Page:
This tree is of rapid growth, and easily accommodates itself to any soil, thus being well adapted to cultivation; but it is objectionable on account of a fetid odor, which is mostly exhaled from the sterile flowers. The genus Ailanthus consists of 4 species, all large trees, and natives of Asia, none of which, however, are cultivated in this country excepting the A. glandulosa. The recent root is white, hard and woody. It is covered with a white, fibrous bark, the outer part of which is gritty, brittle, and yellowish, over which is a gray epidermis. The epidermis of the limbs and growing sprouts is smooth, shiny and brown, or yellowish. It is studded with numerous little eruptions which increase in size with age, until, when old, the bark is rough. Beneath this a green coloring matter is found in young specimens, while the bark next to the wood is white. In growing shoots the woody matter is thin, surrounding a yellowish-brown pith, which latter decreases in proportion with the growth of the shrub. Both the root and shrub have an acid reaction when fresh, and exhale a disagreeable odor when broken. For medicinal purposes, the bark of the small bushes and roots is to be preferred. Prof. Hetet, of Toulon, noticed the tree in the Journal de Pharmacie, in 1859, at which time it attracted attention in France, in consequence of its leaves having been suggested as food for a species of silk-worm. The bark of the tree was experimented with, and attracted some attention at that time as an emeto-cathartic and anthelmintic, but it seems to have quickly fallen into disuse.

In the year 1875, Dr. H. L. True published an article in the E. M. Journal, which revived, among the Eclectic practitioners of this country, an interest in the therapeutical use of the bark; since which numerous communications to medical journals have created a demand for it, the bark being supplied in abundance in most localities. In the later fifties, M. Payen analyzed the bark, and detected lignin, chlorophyll, yellow coloring matter, pectin, bitter substance, aromatic resin, traces of volatile oil, nitrogenous matter, and some salts. Afterward (1861), Mr. Alonzo Lilly, Jrl, made an examination, the result of which differs considerably from the above, as, according to this gentleman, the constituents are, starch, tannin, albumen, gum, sugar, oleoresin, and a trace of volatile oil, potash, phosphoric acid, sulphuric acid, iron, lime, and magnesia.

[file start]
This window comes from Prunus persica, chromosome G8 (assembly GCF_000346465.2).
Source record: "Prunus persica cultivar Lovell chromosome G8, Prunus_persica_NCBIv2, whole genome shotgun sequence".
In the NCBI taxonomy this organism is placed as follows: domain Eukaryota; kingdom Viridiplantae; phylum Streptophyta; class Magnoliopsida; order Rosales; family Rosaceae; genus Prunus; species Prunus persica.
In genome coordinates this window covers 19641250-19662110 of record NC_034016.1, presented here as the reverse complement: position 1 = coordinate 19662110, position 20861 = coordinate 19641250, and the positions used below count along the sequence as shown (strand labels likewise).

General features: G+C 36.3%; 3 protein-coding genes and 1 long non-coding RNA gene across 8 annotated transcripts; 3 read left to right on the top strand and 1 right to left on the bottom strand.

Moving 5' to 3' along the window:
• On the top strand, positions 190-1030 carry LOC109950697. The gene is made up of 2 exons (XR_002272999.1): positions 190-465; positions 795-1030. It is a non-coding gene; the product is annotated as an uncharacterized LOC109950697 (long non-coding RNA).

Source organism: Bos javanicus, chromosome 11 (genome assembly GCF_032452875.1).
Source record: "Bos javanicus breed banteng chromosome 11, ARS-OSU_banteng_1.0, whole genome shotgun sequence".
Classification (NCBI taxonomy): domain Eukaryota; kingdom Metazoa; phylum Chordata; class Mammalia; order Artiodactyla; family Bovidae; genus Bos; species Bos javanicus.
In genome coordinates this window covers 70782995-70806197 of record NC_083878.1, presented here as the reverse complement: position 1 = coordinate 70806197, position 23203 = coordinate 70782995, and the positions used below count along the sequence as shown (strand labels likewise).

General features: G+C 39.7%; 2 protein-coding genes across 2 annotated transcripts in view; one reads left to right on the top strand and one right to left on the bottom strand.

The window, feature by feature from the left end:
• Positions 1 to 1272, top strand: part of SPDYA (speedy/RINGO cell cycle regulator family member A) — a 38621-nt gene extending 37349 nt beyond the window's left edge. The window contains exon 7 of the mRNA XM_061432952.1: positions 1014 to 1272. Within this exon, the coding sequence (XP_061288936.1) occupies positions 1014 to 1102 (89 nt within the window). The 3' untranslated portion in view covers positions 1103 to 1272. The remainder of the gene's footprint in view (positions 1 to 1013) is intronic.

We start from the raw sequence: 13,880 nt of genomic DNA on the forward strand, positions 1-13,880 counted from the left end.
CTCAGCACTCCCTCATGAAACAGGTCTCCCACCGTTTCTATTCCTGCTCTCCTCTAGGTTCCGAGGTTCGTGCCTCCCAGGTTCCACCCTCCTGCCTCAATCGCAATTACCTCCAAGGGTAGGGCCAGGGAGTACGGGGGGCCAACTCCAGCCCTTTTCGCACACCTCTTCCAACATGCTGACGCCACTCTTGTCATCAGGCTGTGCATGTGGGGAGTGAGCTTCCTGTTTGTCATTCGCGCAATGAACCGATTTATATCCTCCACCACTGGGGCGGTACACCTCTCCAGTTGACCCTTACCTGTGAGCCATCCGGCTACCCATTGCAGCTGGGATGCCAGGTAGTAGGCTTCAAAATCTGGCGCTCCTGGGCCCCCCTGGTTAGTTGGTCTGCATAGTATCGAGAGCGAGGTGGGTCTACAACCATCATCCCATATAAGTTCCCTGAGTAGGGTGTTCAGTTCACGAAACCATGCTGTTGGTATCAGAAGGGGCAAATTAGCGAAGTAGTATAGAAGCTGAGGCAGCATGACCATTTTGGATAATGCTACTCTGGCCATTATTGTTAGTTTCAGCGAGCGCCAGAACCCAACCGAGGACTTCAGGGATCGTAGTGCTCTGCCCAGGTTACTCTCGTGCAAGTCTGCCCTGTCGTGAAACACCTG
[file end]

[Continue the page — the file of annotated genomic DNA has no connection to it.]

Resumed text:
The bark has a nauseating, bitter taste, and when recent, a sickening odor. Both the fresh and the carefully dried bark impart a deep-green color to alcohol, probably due to chlorophyll, the color gradually changing to yellowish-brown by age, the action of light accelerating the change. According to our experience, the bark contains a resinous substance, which, with the volatile oil, is extracted by alcohol, which agent will perfectly exhaust all the characteristic properties of either the fresh or dry ailanthus. According to the experiments o fM. Hetet, the purgative property resides in the resin, while the volatile oil gives rise to the prostrating an dother ill effects produced on those exposed to the vapors of the evaporating extract; and, probably, to a similar hydrocarbon, may be ascribed the sickening sensation experienced by many persons when inhaling the atmosphere vitiated by the emanations from an Ailanthus tree in blossom. M. Hetet’s statement, that the resin is purgative, has been disputed; some even assert that the resin is inert.